Sunday, June 15, 2008

Keeping the Ancestors Happy

It's not often in this culture that we stop to consider the ones on whose shoulders we stand - that long line of ancestors, without which we would not be here today. Shamanic teachings talk about the three souls humans have, and one of those souls comes from - and returns to - the ancestors. So we owe them our gratitude and our continued appreciation. We've lost this - most of us anyway. Grandparents and those before them might get a photo or two, a place in the family album, but they rarely have a real presence in our lives. 

When I think about how ancestors are respected and honored in tribal culture, it occurs to me that this might be one reason why we've lost so many other good parts of that culture as well. For instance, there is a sense of ingrained generosity in tribal people that I just don't see in moderns. Not that the people I know in our culture aren't generous, but that there is a difference. (And if there's someone who grew up in a tribal culture who would care to speak to this - please feel free.) There seems to me an unconscious sense of obligation to and openness of spirit and heart to fellow members of your tribe that we have lost. And this sense of generosity extends to the ancestors as well. Often there are rituals around the feeding and care of the ancestors - holding a place for them at meals - passing a plate for them.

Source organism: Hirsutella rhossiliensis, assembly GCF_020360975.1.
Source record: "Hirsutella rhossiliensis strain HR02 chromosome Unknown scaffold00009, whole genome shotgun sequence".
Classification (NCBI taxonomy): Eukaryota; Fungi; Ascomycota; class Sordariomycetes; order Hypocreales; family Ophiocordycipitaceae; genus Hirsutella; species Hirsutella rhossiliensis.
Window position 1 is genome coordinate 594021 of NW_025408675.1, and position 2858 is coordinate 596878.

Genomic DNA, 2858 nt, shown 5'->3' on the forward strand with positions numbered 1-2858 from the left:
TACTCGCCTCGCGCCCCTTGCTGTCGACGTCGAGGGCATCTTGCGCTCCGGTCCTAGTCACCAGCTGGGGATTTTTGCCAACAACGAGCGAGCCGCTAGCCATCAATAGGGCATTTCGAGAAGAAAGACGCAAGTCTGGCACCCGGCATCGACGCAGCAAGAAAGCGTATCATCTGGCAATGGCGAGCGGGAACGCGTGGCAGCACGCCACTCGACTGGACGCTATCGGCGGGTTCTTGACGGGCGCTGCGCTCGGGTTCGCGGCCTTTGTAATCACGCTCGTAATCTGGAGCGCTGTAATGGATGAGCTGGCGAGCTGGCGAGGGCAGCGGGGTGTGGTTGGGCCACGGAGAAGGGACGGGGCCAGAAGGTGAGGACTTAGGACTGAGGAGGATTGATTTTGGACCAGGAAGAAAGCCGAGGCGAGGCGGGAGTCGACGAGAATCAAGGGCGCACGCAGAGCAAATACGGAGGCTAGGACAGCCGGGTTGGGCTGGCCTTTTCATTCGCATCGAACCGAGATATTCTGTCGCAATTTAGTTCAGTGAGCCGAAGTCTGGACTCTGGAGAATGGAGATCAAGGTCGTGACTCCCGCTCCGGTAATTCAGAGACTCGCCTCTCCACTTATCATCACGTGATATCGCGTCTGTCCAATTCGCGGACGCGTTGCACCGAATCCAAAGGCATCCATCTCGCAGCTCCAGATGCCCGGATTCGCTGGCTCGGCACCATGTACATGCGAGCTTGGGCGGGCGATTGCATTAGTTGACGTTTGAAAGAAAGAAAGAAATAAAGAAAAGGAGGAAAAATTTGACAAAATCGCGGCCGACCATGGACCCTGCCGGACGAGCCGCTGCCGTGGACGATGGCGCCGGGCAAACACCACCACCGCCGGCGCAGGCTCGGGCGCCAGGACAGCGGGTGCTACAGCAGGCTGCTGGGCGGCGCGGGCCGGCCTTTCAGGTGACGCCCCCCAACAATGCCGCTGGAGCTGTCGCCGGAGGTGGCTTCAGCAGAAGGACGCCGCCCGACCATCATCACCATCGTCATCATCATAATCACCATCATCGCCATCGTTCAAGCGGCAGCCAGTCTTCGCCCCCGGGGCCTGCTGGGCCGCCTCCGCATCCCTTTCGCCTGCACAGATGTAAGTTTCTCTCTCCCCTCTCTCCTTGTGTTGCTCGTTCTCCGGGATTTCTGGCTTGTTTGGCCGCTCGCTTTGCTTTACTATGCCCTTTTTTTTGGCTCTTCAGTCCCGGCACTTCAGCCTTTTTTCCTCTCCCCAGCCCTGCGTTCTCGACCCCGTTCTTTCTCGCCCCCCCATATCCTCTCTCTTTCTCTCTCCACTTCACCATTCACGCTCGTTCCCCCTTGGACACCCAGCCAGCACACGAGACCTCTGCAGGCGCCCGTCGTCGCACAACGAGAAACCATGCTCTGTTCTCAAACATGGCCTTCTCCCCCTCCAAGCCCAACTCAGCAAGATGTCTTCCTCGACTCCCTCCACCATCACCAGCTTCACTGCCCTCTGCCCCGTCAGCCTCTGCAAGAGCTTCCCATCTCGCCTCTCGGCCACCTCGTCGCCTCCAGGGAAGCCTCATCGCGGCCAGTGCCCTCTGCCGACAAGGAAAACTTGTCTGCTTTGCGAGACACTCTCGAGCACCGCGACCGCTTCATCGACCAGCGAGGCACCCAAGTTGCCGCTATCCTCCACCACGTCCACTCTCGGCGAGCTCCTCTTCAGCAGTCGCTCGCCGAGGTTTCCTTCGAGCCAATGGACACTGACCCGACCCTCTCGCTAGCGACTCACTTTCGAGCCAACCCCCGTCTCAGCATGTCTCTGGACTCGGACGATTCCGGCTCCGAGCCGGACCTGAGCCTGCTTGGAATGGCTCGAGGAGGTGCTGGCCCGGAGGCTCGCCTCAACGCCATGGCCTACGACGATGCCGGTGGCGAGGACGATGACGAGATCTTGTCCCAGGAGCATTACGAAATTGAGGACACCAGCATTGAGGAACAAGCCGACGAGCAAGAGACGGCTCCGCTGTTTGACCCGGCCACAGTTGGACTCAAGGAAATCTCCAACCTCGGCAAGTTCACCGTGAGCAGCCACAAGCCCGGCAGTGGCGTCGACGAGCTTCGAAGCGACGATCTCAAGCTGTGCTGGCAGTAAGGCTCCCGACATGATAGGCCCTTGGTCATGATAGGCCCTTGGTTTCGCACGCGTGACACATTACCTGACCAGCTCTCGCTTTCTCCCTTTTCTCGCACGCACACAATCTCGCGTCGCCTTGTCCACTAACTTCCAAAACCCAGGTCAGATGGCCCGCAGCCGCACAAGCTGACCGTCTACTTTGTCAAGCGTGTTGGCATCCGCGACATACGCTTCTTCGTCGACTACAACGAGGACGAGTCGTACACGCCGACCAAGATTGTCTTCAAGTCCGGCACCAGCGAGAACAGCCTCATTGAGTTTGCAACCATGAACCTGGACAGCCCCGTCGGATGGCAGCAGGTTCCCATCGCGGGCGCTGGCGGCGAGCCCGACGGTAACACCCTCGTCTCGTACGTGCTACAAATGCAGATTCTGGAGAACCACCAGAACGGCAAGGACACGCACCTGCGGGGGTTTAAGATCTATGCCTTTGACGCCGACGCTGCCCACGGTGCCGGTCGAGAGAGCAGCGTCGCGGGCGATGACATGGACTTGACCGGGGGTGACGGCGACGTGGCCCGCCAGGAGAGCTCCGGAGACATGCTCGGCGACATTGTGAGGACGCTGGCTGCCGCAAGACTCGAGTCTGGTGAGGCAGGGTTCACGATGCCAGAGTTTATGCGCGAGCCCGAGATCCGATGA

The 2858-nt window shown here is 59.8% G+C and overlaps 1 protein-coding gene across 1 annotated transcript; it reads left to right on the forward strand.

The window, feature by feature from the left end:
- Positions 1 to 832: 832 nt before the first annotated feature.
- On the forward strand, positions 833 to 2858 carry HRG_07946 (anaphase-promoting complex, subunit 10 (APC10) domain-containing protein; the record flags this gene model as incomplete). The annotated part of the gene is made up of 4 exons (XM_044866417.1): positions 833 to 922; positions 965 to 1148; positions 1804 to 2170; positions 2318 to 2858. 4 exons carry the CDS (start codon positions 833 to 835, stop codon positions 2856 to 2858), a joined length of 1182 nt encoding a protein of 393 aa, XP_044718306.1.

I try to rediscover this myself by having an altar for my ancestors and giving them daily offerings - speaking to them - asking for their continued blessings - asking for their guidance and support. All of us like to be listened to and to be of use - apparently this applies to the ancestors as well. The occasional offering of Irish whisky seems to make some of them particularly happy. 

As much as we might have lost of our tribal ways, it's important to realize that we can only reclaim these pieces from where we are now - not by taking on the trappings of a tribal culture; not by wearing another tribe's tradition like a costume. We must rediscover what has meaning for us and for our ancestors. When we do this; when we stand with our ancestors and remember we are not alone on this earth, we begin to remember what it is to be more fully human.


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